“Zestimates” are just an estimate, with a Z.
So ruled a federal judge, who dismissed an Illinois lawsuit by homeowners who sued Zillow Group over its controversial home valuation tool. In May, a group of homeowners alleged that the Zestimate computer algorithm undervalued their homes and made them harder to sell.
“The word ‘Zestimate’ — an obvious portmanteau of ‘Zillow’ and ‘estimate’ — itself indicates that Zestimates are merely an estimate of the market value of a property,” wrote Judge Amy St. Eve, who also pointed to disclaimers by Zillow that Zestimates are not official appraisals.
In a statement, Zillow said it was pleased with the judge’s ruling. But the plaintiff’s attorney Barbara Anderson argued that “Zillow has unilaterally imposed its opinions on the value of homes without the consent of homeowners,” she told Reuters. “It impairs people’s ability to sell their homes because the estimates do not comply with recognized appraisal standards, and some are way too low.”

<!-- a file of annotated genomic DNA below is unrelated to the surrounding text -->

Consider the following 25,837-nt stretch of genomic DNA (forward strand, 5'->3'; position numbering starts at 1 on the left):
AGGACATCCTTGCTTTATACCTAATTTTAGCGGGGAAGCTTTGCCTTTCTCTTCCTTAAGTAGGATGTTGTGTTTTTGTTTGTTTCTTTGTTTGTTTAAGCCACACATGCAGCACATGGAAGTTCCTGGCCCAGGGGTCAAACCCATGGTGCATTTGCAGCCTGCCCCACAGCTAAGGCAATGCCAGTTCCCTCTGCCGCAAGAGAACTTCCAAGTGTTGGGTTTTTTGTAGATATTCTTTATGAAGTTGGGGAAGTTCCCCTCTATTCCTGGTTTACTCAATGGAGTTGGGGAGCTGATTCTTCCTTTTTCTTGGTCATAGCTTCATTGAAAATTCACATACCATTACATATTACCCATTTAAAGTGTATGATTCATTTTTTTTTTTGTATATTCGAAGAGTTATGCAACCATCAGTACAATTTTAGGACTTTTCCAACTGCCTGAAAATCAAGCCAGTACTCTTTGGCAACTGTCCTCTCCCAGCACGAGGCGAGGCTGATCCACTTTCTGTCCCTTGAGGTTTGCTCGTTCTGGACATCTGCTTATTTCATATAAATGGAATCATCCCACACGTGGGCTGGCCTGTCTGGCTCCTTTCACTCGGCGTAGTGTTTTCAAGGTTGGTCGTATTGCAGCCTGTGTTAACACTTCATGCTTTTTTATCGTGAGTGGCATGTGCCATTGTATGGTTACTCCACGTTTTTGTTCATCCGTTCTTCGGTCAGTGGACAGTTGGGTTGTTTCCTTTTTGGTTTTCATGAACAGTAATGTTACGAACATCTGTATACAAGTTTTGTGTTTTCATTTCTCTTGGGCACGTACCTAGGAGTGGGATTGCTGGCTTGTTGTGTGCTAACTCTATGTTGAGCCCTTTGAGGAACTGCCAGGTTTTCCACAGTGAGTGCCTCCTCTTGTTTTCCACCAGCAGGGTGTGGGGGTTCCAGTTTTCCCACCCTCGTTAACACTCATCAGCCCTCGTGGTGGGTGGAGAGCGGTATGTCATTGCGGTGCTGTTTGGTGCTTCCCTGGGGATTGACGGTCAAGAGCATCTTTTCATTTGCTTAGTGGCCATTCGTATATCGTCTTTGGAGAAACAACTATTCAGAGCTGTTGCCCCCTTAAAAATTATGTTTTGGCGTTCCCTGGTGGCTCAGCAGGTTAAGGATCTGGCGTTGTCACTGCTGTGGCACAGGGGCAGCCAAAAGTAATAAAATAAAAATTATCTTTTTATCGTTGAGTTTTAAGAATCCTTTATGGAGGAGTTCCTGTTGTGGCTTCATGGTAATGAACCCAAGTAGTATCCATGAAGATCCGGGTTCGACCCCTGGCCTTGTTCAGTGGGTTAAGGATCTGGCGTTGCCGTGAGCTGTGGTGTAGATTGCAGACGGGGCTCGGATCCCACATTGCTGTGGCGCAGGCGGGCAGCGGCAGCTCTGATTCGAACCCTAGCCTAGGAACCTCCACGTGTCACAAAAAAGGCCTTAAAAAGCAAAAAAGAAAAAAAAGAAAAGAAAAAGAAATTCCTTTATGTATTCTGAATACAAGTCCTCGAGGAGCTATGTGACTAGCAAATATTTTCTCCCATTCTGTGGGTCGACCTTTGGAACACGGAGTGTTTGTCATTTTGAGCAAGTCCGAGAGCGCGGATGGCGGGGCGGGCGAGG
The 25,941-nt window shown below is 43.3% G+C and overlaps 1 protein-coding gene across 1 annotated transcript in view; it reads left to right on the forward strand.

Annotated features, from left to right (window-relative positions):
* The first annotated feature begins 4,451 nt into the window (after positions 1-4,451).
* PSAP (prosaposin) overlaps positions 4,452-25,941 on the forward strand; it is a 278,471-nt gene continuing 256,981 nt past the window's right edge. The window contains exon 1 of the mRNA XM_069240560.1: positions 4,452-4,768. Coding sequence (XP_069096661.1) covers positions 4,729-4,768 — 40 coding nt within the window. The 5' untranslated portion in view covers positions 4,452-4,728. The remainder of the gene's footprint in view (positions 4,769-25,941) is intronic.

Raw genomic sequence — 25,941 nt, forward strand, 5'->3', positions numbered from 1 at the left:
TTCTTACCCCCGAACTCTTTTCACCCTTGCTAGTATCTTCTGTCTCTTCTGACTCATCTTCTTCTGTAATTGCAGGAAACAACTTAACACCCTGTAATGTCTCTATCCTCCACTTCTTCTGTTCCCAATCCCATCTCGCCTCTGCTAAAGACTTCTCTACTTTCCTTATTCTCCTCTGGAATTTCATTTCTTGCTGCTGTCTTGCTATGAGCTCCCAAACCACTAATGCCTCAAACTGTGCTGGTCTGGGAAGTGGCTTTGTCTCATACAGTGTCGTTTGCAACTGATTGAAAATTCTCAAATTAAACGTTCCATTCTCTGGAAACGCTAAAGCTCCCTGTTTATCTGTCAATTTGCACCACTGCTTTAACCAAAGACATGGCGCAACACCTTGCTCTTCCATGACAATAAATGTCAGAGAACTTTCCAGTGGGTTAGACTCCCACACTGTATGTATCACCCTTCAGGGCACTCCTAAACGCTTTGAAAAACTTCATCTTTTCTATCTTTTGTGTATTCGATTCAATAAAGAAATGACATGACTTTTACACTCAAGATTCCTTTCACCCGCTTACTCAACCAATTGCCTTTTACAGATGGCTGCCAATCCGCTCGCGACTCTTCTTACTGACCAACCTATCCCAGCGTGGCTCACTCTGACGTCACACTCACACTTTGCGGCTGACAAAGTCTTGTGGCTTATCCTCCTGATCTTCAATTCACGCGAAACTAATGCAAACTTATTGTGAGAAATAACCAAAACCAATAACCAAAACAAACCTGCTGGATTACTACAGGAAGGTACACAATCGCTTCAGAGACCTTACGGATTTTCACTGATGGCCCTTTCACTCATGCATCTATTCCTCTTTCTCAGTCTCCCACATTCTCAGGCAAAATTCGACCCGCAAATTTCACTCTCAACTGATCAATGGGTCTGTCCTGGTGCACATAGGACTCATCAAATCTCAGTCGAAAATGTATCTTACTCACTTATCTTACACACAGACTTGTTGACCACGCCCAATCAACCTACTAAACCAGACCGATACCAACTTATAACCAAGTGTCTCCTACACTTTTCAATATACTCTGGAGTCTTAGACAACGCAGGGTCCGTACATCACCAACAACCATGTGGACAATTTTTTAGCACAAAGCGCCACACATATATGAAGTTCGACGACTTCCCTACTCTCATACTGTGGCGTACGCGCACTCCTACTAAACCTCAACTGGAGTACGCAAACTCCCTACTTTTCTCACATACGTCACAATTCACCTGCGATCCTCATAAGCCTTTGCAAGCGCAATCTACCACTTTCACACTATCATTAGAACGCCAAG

In May, two weeks after Anderson’s clients filed suit, Zillow offered a $1 million prize to anyone who could improve its Zestimate algorithm, which the company claims has a median error rate of 5 percent, down from 14 percent in 2006.